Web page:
Have you assisted other artists before?

When I was finishing up my landscape architecture master’s at Harvard, I saw Pierre Huyghe’s aquariums at Marian Goodman in 2011. I was totally smitten and enraptured. Coincidentally, when I moved back to Brooklyn, his studio was there. They put out an ad. They needed an aquarium assistant. And that’s my background. So yeah, I freelanced for them, assisting with the aquariums for a couple of years until I got traction here in Los Angeles. It was the perfect finishing school. They gave me the alphabet that I was lacking going from Harvard to being an artist.

What music do you play in the studio?

I mean, I listen to death metal and black metal 24/7. It’s not even for pleasure. I’m not kidding. Like, not even a grain of salt. I’ve been listening to this since I was 8, so 32 years. It has to have changed my neural pathways and architecture.

That seems young.

Well, I had cousins who were from the Pacific Northwest, and had dirt bikes, and did drugs and were like, “You wanna be great? You gotta listen to Slayer.” You laugh, but really. It has a calming effect. It’s like sonic Ritalin. I could do heart surgery to this. You want a steady hand? It has to be blasting, you know? And then aesthetically, I like the comedic gore. I like fantasy landscapes. I like production that is not crisp, so you can actually start to put yourself into the soundscape and imagine something. There’s something nonprescriptive about it as a genre. The lyrics are usually unintelligible. I’m comfortable in that space. My work is that, dude. My work is literally a set of conditions with no plot. That’s what I want to encounter. I want the person who sees my work to feel that way, and be able to project onto it and imagine something else.

What do you usually wear when you work?

I’ve worn the same exact thing since I could dress myself. And it will never change. Whether it’s a gala or the studio or the gym. It’s sneakers and jeans and a T-shirt. I run hot and I get claustrophobic easily. So the less that’s on my body, the better. Everything’s usually black. I saved a lot of my T-shirts from high school because they’re threadbare and feel good on my skin. They’re also imbued with memories. Like, I have the same day bed that I’ve been sleeping on since I was 10. I hold on to certain things. Things have aura. I really believe in the power of materials and matter to affect your spirits, you know?

When did you first identify as an artist?

My response is gonna seem romantic, probably, because it is. I always identified as an artist. But there was a plurality of things in my life. I was disciplinarily promiscuous. I was always interested in how humans interface with and describe the world out there. So, you know, of course I’m gonna gravitate toward biology. And I was interested in architecture and landscape architecture, urban planning, because that’s another way of constructing the world out there and telling stories. But all the while, my whole life, I’ve been doing what you see in this studio.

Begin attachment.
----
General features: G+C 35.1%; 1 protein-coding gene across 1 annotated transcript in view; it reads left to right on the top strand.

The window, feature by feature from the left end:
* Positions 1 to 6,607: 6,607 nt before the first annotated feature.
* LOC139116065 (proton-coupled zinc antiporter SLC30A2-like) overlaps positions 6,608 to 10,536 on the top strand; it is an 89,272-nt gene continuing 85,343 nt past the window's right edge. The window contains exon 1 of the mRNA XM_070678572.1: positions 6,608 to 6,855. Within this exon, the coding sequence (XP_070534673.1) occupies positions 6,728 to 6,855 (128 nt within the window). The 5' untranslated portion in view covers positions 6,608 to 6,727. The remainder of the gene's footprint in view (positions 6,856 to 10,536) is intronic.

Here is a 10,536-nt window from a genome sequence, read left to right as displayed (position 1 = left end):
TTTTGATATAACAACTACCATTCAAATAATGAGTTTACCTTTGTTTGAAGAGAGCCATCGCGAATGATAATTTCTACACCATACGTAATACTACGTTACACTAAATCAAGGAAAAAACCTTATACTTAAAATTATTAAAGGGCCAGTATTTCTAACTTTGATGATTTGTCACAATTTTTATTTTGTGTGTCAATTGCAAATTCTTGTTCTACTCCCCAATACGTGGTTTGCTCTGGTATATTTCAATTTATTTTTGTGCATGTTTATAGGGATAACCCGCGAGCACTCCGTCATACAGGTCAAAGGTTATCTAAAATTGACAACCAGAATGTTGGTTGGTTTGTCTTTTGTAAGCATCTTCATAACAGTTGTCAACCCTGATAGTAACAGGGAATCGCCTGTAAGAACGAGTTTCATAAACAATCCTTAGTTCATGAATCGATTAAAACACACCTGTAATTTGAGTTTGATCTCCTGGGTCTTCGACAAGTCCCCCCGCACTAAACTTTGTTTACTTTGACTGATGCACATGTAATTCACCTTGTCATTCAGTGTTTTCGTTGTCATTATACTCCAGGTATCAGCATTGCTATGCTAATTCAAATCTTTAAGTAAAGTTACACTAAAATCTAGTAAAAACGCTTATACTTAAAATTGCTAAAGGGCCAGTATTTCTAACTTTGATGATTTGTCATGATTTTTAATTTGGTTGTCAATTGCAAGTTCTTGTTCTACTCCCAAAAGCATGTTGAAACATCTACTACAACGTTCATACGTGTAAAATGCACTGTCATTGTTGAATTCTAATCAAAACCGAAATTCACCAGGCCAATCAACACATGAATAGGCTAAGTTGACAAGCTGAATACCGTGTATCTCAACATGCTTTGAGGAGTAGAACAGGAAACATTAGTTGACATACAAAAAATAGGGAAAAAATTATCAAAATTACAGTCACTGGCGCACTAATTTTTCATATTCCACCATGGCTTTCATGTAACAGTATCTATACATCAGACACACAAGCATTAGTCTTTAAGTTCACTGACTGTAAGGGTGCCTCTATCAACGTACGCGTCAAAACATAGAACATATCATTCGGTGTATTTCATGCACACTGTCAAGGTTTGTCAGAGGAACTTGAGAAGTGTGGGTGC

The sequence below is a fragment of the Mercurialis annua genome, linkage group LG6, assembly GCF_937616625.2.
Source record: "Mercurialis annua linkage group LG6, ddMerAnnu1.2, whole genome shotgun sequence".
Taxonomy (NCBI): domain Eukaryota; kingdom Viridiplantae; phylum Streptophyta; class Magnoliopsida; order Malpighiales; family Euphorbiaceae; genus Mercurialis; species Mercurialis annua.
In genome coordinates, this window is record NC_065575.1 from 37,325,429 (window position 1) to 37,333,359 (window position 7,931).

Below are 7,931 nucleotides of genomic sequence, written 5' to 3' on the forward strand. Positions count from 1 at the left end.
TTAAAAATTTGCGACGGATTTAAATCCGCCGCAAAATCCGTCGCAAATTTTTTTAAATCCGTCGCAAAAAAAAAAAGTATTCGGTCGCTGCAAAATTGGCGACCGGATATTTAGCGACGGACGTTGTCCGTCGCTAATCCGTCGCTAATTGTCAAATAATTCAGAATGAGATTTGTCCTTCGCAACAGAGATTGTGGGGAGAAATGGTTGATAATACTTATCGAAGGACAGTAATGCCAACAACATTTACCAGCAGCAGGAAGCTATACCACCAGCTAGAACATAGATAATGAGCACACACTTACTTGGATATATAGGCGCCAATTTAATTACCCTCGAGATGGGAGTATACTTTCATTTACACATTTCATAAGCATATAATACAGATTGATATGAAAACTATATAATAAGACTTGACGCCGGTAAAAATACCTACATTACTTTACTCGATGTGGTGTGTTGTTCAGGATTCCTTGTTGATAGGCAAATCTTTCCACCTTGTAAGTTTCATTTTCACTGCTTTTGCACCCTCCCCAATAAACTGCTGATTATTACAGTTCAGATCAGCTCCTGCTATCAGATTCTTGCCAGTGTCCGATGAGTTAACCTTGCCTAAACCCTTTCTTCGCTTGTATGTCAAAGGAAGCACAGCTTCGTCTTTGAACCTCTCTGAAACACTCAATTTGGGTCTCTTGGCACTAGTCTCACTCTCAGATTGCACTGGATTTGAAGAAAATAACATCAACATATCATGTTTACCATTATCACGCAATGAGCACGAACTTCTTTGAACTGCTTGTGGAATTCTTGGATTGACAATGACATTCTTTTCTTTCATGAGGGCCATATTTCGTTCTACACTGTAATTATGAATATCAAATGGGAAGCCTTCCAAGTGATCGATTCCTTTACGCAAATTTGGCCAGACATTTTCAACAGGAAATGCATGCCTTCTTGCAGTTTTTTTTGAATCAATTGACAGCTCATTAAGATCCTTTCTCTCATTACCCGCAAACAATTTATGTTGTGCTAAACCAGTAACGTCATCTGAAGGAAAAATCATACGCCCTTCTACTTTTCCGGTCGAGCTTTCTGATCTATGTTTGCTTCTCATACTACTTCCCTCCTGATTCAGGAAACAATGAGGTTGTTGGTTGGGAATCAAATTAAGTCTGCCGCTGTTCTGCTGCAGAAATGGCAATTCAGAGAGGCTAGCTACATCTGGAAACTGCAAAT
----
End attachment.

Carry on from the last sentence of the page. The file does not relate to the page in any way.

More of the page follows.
How often do you talk to other artists?

It ebbs and flows. Sometimes you don’t want to be exposed to anything. No openings, no Instagrams, no dinner parties. I’m a protect your energy kind of guy.

What do you do when you’re procrastinating?

Material acquisition field trips or online shopping. But, I mean, this also sounds stupid romantic, but I can’t wait to get back to my sculptures. I’ll tell you another thing I love. I think writing might be one of my favorite, if not my favorite, crafts.

You’re just saying that.

I’m not kidding. I love language. But writing is something I procrastinate with. That and drawing.

What do you buy in bulk with the most frequency?

Synthetic plants. It’s insane. Plastic curios and synthetic plants. Legitimately.

What are you reading right now?

Right now I’m on a pop-science kick. A book called “Never Home Alone.” It’s about microbes. It’s funny because I’m half-germophobe, except I live in germs. And a book on platypus behavior called “Platypus Matters.” It’s a page turner.

What’s your favorite artwork (by someone else)?

No, no, no. That’s — that’s insane. The pyramids. No, I can’t answer.

What embarrasses you?

Being photographed. I hate it. I find it very embarrassing.

What’s the last thing that made you cry?

Dog dying.

That’s a good one.

Yeah, absolutely. That’s something you don’t really recover from.

I’ve been saving this one for last. What’s the weirdest object in your studio?

Ah, I know. Let me get it. Don’t move. It’s probably the most magical, most auratic. … I was in Azerbaijan on the Caspian Sea, at a flea market outside of Baku, and I found this.

It’s a military belt buckle with the faces of John, Paul, George and Ringo and a skull in the middle, and it says “the Beatles.”

Yeah. That really is so emblematic of all the simultaneity that I pursue. It’s the traumatic and the marvelous. Concurrently.

This interview has been condensed and edited.